Heat Loss through Roofs

The other main area for heat loss is through your roof. Loft insulation can save you from having to have the heating continually pumping out heat to replace what has been lost and the payback period on your investment can be as little as two years. It is often not that difficult a job and can be done by most able bodied people for even further savings. If you already have loft insulation make sure it is at least 250mm thick as anything less is not fully efficient.

Heat Loss through Walls

Top of the list to resolve this area of heat loss is cavity-wall insulation. Cavity wall insulation is an extremely effective way of reducing heating bills and saving you money. Unfortunately, it is not suitable for all properties, but if you live in a house that was built between the 1930s and 1980s, it can save about a quarter of your heating bill.


Make Use of Central Heating Timers

One mistake that many home owners make is not setting up an accurate timer dictating what time the heating turns on and off. The more control you have over this the better. You do not want the heating on if your house is empty for most of the day.    If you want to return to a warm house then set the timer to come on a short time before your return. 

Make Use of Thermostats

The thermostat is one of the easiest ways to fully control your heating system and usage. Room thermostats should be used to tailor preferences and shut down rooms which are not in use. If you dont have programmable thermostats then you should be able to pick one up at a low price. The saving will make it worth it!

If you live in a large house then you should have a thermostat system which is zoned. This means that each area of the house has a seperate thermostat for even more control. Most radiators are fitted with thermostat valves so each one of these can be reduced to the lowest level needed to heat the room sufficiently.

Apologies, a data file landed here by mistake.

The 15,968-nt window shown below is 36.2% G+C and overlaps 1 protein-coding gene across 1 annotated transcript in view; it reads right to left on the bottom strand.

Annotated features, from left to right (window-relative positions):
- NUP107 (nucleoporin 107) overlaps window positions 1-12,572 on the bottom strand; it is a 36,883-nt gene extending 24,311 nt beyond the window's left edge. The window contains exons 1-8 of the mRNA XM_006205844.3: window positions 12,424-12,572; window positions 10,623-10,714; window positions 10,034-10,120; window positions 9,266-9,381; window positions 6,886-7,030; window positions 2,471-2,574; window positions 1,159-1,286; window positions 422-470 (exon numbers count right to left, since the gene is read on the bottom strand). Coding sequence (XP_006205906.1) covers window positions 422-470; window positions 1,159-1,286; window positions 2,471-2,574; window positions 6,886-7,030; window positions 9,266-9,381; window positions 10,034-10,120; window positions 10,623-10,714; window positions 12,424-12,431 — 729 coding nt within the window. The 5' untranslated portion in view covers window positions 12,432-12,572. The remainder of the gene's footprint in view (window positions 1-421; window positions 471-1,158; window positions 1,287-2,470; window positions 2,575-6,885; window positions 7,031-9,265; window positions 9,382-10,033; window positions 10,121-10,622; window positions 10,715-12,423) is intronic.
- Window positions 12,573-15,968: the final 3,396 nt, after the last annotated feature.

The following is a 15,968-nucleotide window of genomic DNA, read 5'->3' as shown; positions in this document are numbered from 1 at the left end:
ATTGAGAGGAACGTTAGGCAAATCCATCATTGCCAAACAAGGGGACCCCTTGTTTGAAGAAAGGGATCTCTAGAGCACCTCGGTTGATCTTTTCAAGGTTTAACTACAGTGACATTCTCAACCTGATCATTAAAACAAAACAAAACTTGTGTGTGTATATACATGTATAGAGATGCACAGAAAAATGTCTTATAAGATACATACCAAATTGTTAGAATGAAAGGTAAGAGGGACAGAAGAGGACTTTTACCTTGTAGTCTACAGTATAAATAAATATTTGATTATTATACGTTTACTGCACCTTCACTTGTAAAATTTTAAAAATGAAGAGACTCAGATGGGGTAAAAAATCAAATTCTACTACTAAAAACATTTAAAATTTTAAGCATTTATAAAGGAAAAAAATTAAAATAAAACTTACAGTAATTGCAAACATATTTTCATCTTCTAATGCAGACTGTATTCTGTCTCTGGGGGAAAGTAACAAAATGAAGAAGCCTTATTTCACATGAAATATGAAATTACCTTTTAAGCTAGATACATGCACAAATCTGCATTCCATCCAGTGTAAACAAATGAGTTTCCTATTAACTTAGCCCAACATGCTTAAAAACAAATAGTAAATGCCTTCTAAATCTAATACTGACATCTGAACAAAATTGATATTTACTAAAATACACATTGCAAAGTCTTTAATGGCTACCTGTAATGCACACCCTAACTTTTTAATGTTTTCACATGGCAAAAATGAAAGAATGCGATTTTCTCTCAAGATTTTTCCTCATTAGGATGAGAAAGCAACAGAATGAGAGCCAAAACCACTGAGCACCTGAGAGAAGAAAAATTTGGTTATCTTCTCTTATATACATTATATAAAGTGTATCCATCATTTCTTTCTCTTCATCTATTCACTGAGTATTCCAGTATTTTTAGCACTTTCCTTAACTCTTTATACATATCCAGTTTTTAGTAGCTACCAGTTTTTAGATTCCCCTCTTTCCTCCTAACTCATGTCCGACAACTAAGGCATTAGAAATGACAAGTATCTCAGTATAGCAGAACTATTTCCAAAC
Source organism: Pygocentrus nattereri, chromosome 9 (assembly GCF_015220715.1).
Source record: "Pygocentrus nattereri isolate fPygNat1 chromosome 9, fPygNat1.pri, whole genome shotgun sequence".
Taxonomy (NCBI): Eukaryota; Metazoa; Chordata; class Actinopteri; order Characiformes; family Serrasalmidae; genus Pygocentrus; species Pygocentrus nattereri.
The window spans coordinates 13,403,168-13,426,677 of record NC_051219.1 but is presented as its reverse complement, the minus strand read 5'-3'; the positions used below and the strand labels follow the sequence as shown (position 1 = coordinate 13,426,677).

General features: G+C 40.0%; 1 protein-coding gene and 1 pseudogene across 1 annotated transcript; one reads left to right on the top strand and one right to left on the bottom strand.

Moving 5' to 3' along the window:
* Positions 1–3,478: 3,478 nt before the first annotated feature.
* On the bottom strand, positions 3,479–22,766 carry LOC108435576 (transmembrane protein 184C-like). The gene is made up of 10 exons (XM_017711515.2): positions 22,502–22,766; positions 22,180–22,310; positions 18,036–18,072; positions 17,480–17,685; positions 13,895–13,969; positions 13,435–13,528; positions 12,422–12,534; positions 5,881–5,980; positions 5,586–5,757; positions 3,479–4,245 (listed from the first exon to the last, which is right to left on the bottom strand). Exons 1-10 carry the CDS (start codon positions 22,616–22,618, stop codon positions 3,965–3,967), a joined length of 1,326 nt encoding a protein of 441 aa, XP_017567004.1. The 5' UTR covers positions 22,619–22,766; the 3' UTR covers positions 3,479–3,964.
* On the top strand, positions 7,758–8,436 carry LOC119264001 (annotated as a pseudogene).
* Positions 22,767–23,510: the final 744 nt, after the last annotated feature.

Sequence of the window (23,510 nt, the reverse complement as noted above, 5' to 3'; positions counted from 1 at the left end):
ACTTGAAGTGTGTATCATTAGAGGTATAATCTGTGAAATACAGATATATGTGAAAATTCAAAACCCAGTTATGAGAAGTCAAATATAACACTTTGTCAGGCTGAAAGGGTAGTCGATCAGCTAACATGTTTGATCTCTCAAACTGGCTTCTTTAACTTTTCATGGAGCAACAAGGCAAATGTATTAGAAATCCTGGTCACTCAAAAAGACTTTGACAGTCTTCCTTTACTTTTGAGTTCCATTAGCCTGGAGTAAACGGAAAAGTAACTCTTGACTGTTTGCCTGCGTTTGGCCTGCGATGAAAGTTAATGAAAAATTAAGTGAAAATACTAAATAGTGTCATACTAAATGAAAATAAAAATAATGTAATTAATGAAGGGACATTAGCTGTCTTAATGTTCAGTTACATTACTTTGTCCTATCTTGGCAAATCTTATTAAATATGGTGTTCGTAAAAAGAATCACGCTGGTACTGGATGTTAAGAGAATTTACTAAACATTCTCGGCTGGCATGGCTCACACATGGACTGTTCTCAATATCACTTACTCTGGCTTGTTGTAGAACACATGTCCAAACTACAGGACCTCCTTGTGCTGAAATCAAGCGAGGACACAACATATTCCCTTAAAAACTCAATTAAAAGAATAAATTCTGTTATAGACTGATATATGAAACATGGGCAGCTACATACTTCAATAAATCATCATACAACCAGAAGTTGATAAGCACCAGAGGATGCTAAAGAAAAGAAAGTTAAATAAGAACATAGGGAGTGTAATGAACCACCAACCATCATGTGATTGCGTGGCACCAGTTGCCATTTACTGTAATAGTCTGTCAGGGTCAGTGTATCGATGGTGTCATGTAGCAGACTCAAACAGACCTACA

Recommended Room Temperatures

The temperature which you find comfortable will vary but as a guide the following should be taken into consideration...

Set room thermostat at 18 C - 21 C (65 - 70 F) if young children or the elderly are in bed, the temp should not fall below 12 C (55 F). For disabled people or babies a room temperature of 23 C (73 F) may be more suitable.

If your system has a room thermostat and a thermostat on the hot water cylinder, set the boiler thermostat on maximum and use these other thermostats to set comfortable room and hot water temperatures.

Turning your thermostat down by 1 degree can reduce your heating costs by up to 10%.


Change your Supplier

There are so many sites out there that can help you with this process it has just become too easy. It really is as simple as finding the cheapest supplier for you. Before you shop around look at your last few gas and electricity bills and add up the amount you have spent or even better work out how many units of gas and units of electricity you have used. If you do not have these and you pay by direct debit then you can work out from your monthly payments what you will be paying per year.